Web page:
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HCS students and teachers plant oysters on oyster reef

On April 15 and 16, 2024, Hampton City Schools teachers and students participated in field trips where they “planted” the oysters they have been raising over the course of the year on an oyster reef in the Hampton River. Community partners Elizabeth Lake Stewardship Committee, Hampton University, Norfolk State University, Shored Up, and Tidewater Oyster Gardening Association were on hand to support the students’ and teachers’ efforts. The oyster reef is located in the Elizabeth Lakes Estate neighborhood and is managed by the Elizabeth Lake Stewardship Committee.  

Fifth grade students from Cooper Elementary Magnet School for Technology (teacher oyster gardeners Alyssa Dowling and Adriane Peterson) and seventh and eighth grade students from Eaton Fundamental Middle School (teacher oyster gardener Lora Thompson) participated in the field trip on April 15. Third grade students from Armstrong School for the Arts (teacher oyster gardener Tameka Brown), first grade students from Phenix PreK-8 School (teacher oyster gardener Marcia Lewis), and fourth grade students from Kilgore Gifted Center (teacher oyster gardener Michele Ferrel) participated on April 16. The field trips were made possible through a grant provided by the Hampton Waterways Restoration Project subcommittee of the Hampton Clean City Commission.

The teachers and students transported their oysters with them on the school bus and watched as they were placed on the reef in the Hampton River. In addition to seeing their oysters “planted” on the reef, students rotated through several engaging educational stations where they learned about the structure and benefits of oyster reefs. Students participated in a guided hike with Shored Up and Elizabeth Lake Stewardship Committee members Claire Neubert and Linda Hamm where they learned more about plant and animal species of Chesapeake Bay marshes, including a pair of ospreys making their seasonal home on a local nest platform. They were also introduced to the Stewardship Oak, a descendent of the Emancipation Oak, which is planted near the reef.  

With the help of Dr. Joseph Reustle of Hampton University and Dr. Ashley Haines of Norfolk State University, and their graduate and undergraduate students, HCS students were able to investigate different species, such as anemone, tube worms, grass shrimp, and mud crabs, that make the Hampton River and Chesapeake Bay their home. They also learned about oyster research the students have been conducting at their universities.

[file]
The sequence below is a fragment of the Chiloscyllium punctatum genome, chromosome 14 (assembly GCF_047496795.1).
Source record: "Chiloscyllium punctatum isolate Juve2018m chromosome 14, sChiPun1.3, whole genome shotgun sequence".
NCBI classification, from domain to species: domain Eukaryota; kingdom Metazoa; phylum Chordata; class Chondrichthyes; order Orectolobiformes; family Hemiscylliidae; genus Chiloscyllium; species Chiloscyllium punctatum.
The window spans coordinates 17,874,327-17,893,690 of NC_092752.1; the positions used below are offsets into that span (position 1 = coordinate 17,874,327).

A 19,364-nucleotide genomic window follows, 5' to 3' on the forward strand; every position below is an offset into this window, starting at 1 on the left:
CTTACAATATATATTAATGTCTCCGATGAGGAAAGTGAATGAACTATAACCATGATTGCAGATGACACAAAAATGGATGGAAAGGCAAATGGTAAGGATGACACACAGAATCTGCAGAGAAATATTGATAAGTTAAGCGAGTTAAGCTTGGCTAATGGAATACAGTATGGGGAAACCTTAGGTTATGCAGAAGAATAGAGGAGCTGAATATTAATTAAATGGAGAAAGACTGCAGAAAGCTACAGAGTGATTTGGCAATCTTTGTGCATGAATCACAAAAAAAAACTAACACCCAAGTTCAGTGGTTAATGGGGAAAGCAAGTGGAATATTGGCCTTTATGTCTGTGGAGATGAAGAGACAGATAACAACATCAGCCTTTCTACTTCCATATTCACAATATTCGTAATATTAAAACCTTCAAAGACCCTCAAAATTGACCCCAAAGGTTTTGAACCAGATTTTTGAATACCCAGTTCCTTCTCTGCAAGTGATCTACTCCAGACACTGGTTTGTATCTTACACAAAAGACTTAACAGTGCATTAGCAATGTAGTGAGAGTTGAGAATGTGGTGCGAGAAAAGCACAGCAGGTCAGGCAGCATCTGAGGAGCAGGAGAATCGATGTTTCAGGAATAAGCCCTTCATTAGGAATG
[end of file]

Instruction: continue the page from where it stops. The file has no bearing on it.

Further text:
Students learned about water quality and the anatomy of an oyster from Vic Spain and Brian Ingram of the Tidewater Oyster Gardening Association (TOGA). Students compared aquaculture and wild oysters, saw the inner workings of an oyster, and used a refractometer to measure salinity of the Hampton River.

Students learned about the powerful role of oysters in filtering the water as they simulated sediment in an active oyster filtration game. Finally, students added shell substrate to the reef by writing a positive message for oysters and the environment on a recycled oyster shell and throwing it onto the reef and, received an oyster stamp acknowledging their participation in restoration efforts.  

Kilgore Gifted Center chaperone and student grandparent Deb Dencklau said, “What a wonderful event! Stations of learning were incredible! This was a very well organized, fun, and engaging, and such a great learning experience that these students will be able to share with others and hopefully ignite real stewardship for their environment.” 

Teacher Marcia Lewis said, “This has been my best, most enjoyable field trip in the 25 years I have been teaching.”

In addition to the schools above, teachers and students from across Hampton’s elementary, middle, and high schools have been raising oysters this year with their students: Aberdeen Elementary (Mallary Reynolds), Mary T. Christian Elementary (Loranda Jenifer and Rita Corbett), FLEx Program (Jennifer Thomason), Hampton High (Ashley Ault, Julius Zama), Jones Magnet Middle (Sheryl McLaughlin, Sabrina Burbanck), Kecoughtan High (Sally Lewis, Margie Ware, Kristen Coolbear, Karen Chang), and Langley Elementary (Julia Brockman). Teachers and students from these schools will add over 12,500 oysters to the Hampton River. Since 2016, Hampton City Schools teachers and students have added well over 150,000 oysters to local waterways, helping to achieve the Chesapeake Bay Program’s goal of placing 10 billion oysters in the Bay by 2025. Because of the efforts of HCS students and teachers since 2021, the Hampton City Schools Oyster Restoration Project received a Governor’s Excellence in Environmental Education Award and was recognized by the Hampton Clean City Commission for Water Quality/Stormwater Improvement in 2023.

TOGA is graciously donating a copy of Awesome Chesapeake: A Kid’s Guide to the Bay to each elementary and middle school that raised oysters during the 2023-2024 academic year. The book is a citizen science guide that introduces readers to organisms of the Chesapeake Bay and empowers them to monitor the health of local waterways.

Teachers interested in raising oysters with students for the 2024-2025 school year should contact Betsy McAllister (bmcallister@hampton.k12.va.us) and must attend oyster gardener training that will occur in August.